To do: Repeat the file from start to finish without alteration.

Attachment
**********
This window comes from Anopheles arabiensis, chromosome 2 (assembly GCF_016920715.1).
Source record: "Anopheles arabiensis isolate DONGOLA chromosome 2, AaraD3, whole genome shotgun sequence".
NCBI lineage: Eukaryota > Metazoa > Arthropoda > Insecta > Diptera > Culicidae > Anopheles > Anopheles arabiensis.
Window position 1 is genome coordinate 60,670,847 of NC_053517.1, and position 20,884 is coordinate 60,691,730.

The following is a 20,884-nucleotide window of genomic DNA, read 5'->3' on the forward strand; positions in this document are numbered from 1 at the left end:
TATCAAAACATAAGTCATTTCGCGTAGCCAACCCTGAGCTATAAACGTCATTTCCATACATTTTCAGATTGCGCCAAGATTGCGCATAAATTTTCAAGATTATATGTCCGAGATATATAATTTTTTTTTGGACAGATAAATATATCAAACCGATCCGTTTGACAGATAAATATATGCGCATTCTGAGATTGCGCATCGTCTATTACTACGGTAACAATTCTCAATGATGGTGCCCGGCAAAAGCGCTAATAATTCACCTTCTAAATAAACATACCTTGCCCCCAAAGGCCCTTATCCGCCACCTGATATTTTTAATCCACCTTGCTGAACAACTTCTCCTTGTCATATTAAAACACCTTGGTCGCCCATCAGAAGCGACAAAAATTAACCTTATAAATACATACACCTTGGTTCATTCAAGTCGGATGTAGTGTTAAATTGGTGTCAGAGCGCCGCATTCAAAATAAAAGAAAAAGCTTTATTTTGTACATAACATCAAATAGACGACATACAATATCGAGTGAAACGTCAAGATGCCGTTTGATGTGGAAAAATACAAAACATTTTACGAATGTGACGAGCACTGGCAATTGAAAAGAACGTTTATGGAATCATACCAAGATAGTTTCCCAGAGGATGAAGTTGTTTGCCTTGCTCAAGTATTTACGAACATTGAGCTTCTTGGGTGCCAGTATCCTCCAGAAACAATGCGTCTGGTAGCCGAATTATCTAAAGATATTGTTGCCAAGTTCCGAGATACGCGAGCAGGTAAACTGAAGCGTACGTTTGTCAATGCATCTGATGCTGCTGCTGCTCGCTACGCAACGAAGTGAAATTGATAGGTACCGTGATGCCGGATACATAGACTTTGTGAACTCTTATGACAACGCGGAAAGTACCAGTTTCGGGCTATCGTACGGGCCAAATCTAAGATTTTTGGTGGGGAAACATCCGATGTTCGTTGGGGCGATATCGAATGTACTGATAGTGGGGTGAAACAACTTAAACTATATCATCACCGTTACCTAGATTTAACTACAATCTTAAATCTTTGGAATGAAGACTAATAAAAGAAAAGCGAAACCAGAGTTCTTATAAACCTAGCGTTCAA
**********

This window comes from Anopheles arabiensis, chromosome 2 (assembly GCF_016920715.1).
Source record: "Anopheles arabiensis isolate DONGOLA chromosome 2, AaraD3, whole genome shotgun sequence".
NCBI lineage: Eukaryota > Metazoa > Arthropoda > Insecta > Diptera > Culicidae > Anopheles > Anopheles arabiensis.
Window position 1 is genome coordinate 60,670,847 of NC_053517.1, and position 20,884 is coordinate 60,691,730.

The following is a 20,884-nucleotide window of genomic DNA, read 5'->3' on the forward strand; positions in this document are numbered from 1 at the left end:
TATCAAAACATAAGTCATTTCGCGTAGCCAACCCTGAGCTATAAACGTCATTTCCATACATTTTCAGATTGCGCCAAGATTGCGCATAAATTTTCAAGATTATATGTCCGAGATATATAATTTTTTTTTGGACAGATAAATATATCAAACCGATCCGTTTGACAGATAAATATATGCGCATTCTGAGATTGCGCATCGTCTATTACTACGGTAACAATTCTCAATGATGGTGCCCGGCAAAAGCGCTAATAATTCACCTTCTAAATAAACATACCTTGCCCCCAAAGGCCCTTATCCGCCACCTGATATTTTTAATCCACCTTGCTGAACAACTTCTCCTTGTCATATTAAAACACCTTGGTCGCCCATCAGAAGCGACAAAAATTAACCTTATAAATACATACACCTTGGTTCATTCAAGTCGGATGTAGTGTTAAATTGGTGTCAGAGCGCCGCATTCAAAATAAAAGAAAAAGCTTTATTTTGTACATAACATCAAATAGACGACATACAATATCGAGTGAAACGTCAAGATGCCGTTTGATGTGGAAAAATACAAAACATTTTACGAATGTGACGAGCACTGGCAATTGAAAAGAACGTTTATGGAATCATACCAAGATAGTTTCCCAGAGGATGAAGTTGTTTGCCTTGCTCAAGTATTTACGAACATTGAGCTTCTTGGGTGCCAGTATCCTCCAGAAACAATGCGTCTGGTAGCCGAATTATCTAAAGATATTGTTGCCAAGTTCCGAGATACGCGAGCAGGTAAACTGAAGCGTACGTTTGTCAATGCATCTGATGCTGCTGCTGCTCGCTACGCAACGAAGTGAAATTGATAGGTACCGTGATGCCGGATACATAGACTTTGTGAACTCTTATGACAACGCGGAAAGTACCAGTTTCGGGCTATCGTACGGGCCAAATCTAAGATTTTTGGTGGGGAAACATCCGATGTTCGTTGGGGCGATATCGAATGTACTGATAGTGGGGTGAAACAACTTAAACTATATCATCACCGTTACCTAGATTTAACTACAATCTTAAATCTTTGGAATGAAGACTAATAAAAGAAAAGCGAAACCAGAGTTCTTATAAACCTAGCGTTCAA